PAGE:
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Syrians in Damascus spend Ramadan in darkness

The usual decorations and hubbub synonymous with the holy month are missing this year in Syria, amid a devastating war, economic crisis and the fallout from a deadly earthquake.
Displaced families celebrate with their children the Eid al-Fitr Muslim holiday, which marks the end of the fasting month of Ramadan, at a luna park in Afrin, Aleppo province, Syria, May 3, 2022.

DAMASCUS — Jamal’s family gathers around the iftar table — for the fast-breaking evening meal during the Muslim holy month of Ramadan — in the town of Harasta, near the Syrian capital Damascus, just before 7 p.m. at sunset, as darkness begins to obscure their faces. 

Syrians in the government-held areas barely get one hour of state electricity daily, spending the rest of their days in complete darkness amid a crippling power crisis plaguing the war-torn country. 

This year, they were hoping to get more electricity during Ramadan. But their hopes were shattered after Minister of Electricity Ghassan al-Zamel announced earlier this month that his ministry will not be able to provide even one hour of power in some areas, due to the lack of generators. 

This year's Ramadan is particularly difficult for Jamal after losing several of his relatives in the devastating earthquake that struck northern Syria last month. Some of the family members had fled from the Damascus suburb of Daraya to Idlib in 2016, after the government and rebels reached an agreement to evacuate fighters and residents to northern Syria after a yearslong siege. Since then, the family has been scattered around the country, only keeping in touch via video calls. 

“This year's Ramadan is difficult for us, especially after my brother was killed in the earthquake that struck the country,” Jamal told Al-Monitor.

“Since we were young, the family would come together for Ramadan. After our family was scattered due to the political circumstances that plagued the country after 2011, we tried to maintain this connection, even if it was virtual. We could no longer gather around one table, so we would meet in one online conversation,” he added.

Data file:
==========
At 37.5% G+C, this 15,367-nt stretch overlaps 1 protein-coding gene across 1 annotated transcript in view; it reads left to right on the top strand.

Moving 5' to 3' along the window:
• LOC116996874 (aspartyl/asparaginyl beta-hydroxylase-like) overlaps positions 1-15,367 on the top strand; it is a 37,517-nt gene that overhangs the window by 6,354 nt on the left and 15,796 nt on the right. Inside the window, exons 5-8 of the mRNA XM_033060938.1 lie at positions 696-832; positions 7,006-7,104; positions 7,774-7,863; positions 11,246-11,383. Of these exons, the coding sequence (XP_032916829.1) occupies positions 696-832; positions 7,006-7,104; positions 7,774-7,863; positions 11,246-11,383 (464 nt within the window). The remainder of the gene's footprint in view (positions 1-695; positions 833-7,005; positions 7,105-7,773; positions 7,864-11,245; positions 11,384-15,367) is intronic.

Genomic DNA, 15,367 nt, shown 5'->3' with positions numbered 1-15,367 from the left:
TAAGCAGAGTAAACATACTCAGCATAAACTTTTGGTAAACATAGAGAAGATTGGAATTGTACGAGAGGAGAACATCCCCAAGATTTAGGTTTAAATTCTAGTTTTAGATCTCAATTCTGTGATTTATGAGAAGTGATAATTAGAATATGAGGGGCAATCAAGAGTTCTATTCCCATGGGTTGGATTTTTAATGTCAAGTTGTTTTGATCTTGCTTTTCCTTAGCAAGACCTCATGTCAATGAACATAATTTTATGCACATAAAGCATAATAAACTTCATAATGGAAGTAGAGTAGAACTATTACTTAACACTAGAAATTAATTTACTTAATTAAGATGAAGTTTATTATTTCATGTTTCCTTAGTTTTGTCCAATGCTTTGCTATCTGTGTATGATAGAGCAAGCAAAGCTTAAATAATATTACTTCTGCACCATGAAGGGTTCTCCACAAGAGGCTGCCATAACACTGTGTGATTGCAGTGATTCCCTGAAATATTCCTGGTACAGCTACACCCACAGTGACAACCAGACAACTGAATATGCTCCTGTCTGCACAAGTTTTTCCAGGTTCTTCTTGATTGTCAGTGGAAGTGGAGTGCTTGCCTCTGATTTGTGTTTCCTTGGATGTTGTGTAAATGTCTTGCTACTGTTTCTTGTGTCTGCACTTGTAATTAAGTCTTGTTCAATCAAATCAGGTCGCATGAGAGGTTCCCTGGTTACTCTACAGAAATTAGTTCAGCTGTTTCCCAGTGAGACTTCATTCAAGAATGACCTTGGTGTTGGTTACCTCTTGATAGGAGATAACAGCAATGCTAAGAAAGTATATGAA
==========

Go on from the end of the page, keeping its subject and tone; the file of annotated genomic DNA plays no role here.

But even these calls are missing this year after the death of Jamal’s brother. “We don't want to notice his absence. I just dig up memories of Ramadan from the past, which have become harsher with each of us losing a loved one,” Jamal said, with a heart full of sadness.

The devastating effects of the earthquake that struck northern Syria in February are not the only issue that Syrians are worried about this year. The difficult economic situation in Damascus is also a concern for many. This year, decorations are missing from the markets and streets of the city that Damascenes were accustomed to during Ramadan. Meanwhile, the usual hubbub of the holiday in shops is also missing despite the attempts of merchants to attract customers by offering special discounts during this month. 

In previous years, shops that were financially stable in Damascus and its surroundings would close and grant a paid 10-day vacation for its workers at the beginning of Ramadan, instead of on Eid al-Fitr day — which marks the end of the holy month. However, this year, the main markets in the capital did not close.

A falafel shop in Damascus, which used to follow this custom at the beginning of Ramadan, did not close its doors this year. “We no longer have the ability to close due to the economic inflation. If we stop [for 10 days], we may stop forever. Closing [on holidays] has become a luxury for us. We want to work as much as possible to meet our most basic economic needs,” the shop’s owner told Al-Monitor. 

Syrians have been struggling to make ends meet since the start of the 2011 war that triggered a crippling economic crisis, coupled with the Syrian pound’s collapse. Before the war, the local exchange rate was set at 47 Syrian pounds to the dollar. But it is now trading at around 7,500 Syrian pounds to the dollar on the black market, leading to skyrocketing prices of food and other commodities. Many Syrians have opted out of traditional meat-based dishes from their iftar feasts this year due to their declining purchasing power. 

Meanwhile, government activities during this year’s Ramadan were limited to offering a food basket in public consumer institutions affiliated with the Ministry of Internal Trade. The “Ramadan Food Basket” initiative of the ministry consists of providing a basket of essential food — sans meat this year — priced at around $12. The monthly salary of public sector employees does not exceed $30.

Charities that would organize holiday activities for the needy each year during Ramadan have received little to no donations this year due to the ongoing crisis, leaving many Syrians to spend the holiday alone in their homes.

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